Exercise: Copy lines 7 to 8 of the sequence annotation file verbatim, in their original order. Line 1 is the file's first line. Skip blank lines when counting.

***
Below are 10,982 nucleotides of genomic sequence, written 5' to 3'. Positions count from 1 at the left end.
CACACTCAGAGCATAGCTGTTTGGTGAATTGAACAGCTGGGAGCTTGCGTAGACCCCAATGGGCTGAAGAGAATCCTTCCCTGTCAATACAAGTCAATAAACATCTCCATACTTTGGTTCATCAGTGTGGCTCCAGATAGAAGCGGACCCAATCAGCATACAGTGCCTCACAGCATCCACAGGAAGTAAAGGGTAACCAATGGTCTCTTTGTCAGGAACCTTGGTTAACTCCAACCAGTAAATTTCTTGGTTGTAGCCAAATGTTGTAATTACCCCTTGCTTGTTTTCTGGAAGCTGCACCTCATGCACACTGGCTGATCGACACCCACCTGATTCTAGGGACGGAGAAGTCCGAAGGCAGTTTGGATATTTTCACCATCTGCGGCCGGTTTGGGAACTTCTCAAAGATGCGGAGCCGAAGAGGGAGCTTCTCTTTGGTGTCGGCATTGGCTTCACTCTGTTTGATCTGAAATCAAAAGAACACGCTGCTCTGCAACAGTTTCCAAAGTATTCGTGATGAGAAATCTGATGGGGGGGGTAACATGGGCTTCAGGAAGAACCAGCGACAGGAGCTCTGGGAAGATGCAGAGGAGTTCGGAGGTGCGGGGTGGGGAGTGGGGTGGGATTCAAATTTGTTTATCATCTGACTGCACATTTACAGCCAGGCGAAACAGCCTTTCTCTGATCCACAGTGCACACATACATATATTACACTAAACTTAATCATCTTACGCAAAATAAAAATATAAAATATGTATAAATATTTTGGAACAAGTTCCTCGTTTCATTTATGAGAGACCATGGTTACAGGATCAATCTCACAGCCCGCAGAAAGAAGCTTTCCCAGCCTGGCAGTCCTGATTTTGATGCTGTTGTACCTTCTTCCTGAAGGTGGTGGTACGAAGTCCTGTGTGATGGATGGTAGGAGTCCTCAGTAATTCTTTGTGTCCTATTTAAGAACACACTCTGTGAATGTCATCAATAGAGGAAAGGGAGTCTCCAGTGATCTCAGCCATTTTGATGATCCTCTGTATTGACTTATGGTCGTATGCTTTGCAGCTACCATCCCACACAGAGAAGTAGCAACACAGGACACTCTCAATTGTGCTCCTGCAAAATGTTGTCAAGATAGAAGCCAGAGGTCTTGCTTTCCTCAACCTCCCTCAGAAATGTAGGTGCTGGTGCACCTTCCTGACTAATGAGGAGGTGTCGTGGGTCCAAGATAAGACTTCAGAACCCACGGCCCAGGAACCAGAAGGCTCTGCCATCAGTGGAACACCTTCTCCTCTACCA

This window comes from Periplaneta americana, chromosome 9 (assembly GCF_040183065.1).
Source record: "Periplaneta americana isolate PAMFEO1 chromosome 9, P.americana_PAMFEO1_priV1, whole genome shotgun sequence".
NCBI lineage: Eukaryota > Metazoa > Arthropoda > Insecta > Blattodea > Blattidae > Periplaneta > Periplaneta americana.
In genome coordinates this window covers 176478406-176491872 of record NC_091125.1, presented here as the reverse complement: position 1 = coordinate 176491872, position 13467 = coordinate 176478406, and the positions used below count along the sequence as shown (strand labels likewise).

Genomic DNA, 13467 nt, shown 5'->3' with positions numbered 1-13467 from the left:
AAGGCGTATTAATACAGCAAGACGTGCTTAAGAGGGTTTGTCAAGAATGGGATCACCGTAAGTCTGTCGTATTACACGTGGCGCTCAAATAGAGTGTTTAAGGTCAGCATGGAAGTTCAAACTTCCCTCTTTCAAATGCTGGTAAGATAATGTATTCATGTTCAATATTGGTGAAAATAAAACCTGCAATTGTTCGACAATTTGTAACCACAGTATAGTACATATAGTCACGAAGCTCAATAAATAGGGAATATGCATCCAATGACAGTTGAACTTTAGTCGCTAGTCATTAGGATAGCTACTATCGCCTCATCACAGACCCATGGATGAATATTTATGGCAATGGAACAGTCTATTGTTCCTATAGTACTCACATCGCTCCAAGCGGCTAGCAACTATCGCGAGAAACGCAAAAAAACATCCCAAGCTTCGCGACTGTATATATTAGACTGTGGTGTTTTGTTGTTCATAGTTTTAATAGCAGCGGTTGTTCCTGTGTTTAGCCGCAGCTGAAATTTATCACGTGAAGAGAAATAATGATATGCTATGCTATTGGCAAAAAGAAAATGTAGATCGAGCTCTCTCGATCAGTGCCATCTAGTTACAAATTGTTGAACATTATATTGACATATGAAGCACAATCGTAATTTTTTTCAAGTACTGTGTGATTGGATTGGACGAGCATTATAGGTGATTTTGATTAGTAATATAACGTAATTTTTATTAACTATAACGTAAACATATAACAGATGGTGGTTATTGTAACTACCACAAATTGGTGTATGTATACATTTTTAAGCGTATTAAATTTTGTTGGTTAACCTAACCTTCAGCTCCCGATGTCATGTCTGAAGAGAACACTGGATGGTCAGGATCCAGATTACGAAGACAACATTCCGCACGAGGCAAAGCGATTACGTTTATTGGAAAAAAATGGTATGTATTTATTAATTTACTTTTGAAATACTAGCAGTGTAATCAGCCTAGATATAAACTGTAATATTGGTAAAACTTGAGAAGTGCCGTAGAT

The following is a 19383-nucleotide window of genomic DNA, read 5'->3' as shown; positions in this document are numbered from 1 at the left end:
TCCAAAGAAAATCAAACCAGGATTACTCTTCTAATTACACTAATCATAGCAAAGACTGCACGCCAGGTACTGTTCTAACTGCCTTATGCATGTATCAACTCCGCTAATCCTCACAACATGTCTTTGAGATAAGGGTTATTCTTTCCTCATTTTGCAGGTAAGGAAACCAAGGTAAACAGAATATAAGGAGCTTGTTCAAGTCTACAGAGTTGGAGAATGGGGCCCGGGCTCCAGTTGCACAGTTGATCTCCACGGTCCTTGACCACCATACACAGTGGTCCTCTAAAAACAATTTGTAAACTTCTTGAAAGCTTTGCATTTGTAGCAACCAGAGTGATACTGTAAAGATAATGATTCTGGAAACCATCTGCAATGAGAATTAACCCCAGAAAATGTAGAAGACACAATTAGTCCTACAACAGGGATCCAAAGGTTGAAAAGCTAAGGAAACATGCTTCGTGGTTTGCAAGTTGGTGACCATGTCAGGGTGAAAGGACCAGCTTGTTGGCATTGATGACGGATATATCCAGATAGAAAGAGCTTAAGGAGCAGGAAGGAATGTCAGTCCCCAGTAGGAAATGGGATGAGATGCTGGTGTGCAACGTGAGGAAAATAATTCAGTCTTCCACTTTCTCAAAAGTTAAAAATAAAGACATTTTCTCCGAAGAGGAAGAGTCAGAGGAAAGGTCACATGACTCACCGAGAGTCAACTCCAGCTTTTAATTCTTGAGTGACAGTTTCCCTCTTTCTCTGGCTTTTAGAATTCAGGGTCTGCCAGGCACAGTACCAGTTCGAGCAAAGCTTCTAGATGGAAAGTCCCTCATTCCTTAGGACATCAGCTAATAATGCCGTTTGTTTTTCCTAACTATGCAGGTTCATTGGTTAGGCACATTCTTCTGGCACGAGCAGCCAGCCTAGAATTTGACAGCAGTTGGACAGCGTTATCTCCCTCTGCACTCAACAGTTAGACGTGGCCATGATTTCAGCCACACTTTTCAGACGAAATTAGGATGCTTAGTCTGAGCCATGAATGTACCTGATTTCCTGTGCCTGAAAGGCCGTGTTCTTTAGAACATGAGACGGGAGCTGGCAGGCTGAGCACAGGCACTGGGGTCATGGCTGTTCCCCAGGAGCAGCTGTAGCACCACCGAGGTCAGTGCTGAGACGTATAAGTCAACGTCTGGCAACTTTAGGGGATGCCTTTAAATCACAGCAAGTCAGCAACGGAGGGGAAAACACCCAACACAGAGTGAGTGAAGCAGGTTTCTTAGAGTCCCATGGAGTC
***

Genomic DNA, 13467 nt, shown 5'->3' with positions numbered 1-13467 from the left:
AAGGCGTATTAATACAGCAAGACGTGCTTAAGAGGGTTTGTCAAGAATGGGATCACCGTAAGTCTGTCGTATTACACGTGGCGCTCAAATAGAGTGTTTAAGGTCAGCATGGAAGTTCAAACTTCCCTCTTTCAAATGCTGGTAAGATAATGTATTCATGTTCAATATTGGTGAAAATAAAACCTGCAATTGTTCGACAATTTGTAACCACAGTATAGTACATATAGTCACGAAGCTCAATAAATAGGGAATATGCATCCAATGACAGTTGAACTTTAGTCGCTAGTCATTAGGATAGCTACTATCGCCTCATCACAGACCCATGGATGAATATTTATGGCAATGGAACAGTCTATTGTTCCTATAGTACTCACATCGCTCCAAGCGGCTAGCAACTATCGCGAGAAACGCAAAAAAACATCCCAAGCTTCGCGACTGTATATATTAGACTGTGGTGTTTTGTTGTTCATAGTTTTAATAGCAGCGGTTGTTCCTGTGTTTAGCCGCAGCTGAAATTTATCACGTGAAGAGAAATAATGATATGCTATGCTATTGGCAAAAAGAAAATGTAGATCGAGCTCTCTCGATCAGTGCCATCTAGTTACAAATTGTTGAACATTATATTGACATATGAAGCACAATCGTAATTTTTTTCAAGTACTGTGTGATTGGATTGGACGAGCATTATAGGTGATTTTGATTAGTAATATAACGTAATTTTTATTAACTATAACGTAAACATATAACAGATGGTGGTTATTGTAACTACCACAAATTGGTGTATGTATACATTTTTAAGCGTATTAAATTTTGTTGGTTAACCTAACCTTCAGCTCCCGATGTCATGTCTGAAGAGAACACTGGATGGTCAGGATCCAGATTACGAAGACAACATTCCGCACGAGGCAAAGCGATTACGTTTATTGGAAAAAAATGGTATGTATTTATTAATTTACTTTTGAAATACTAGCAGTGTAATCAGCCTAGATATAAACTGTAATATTGGTAAAACTTGAGAAGTGCCGTAGAT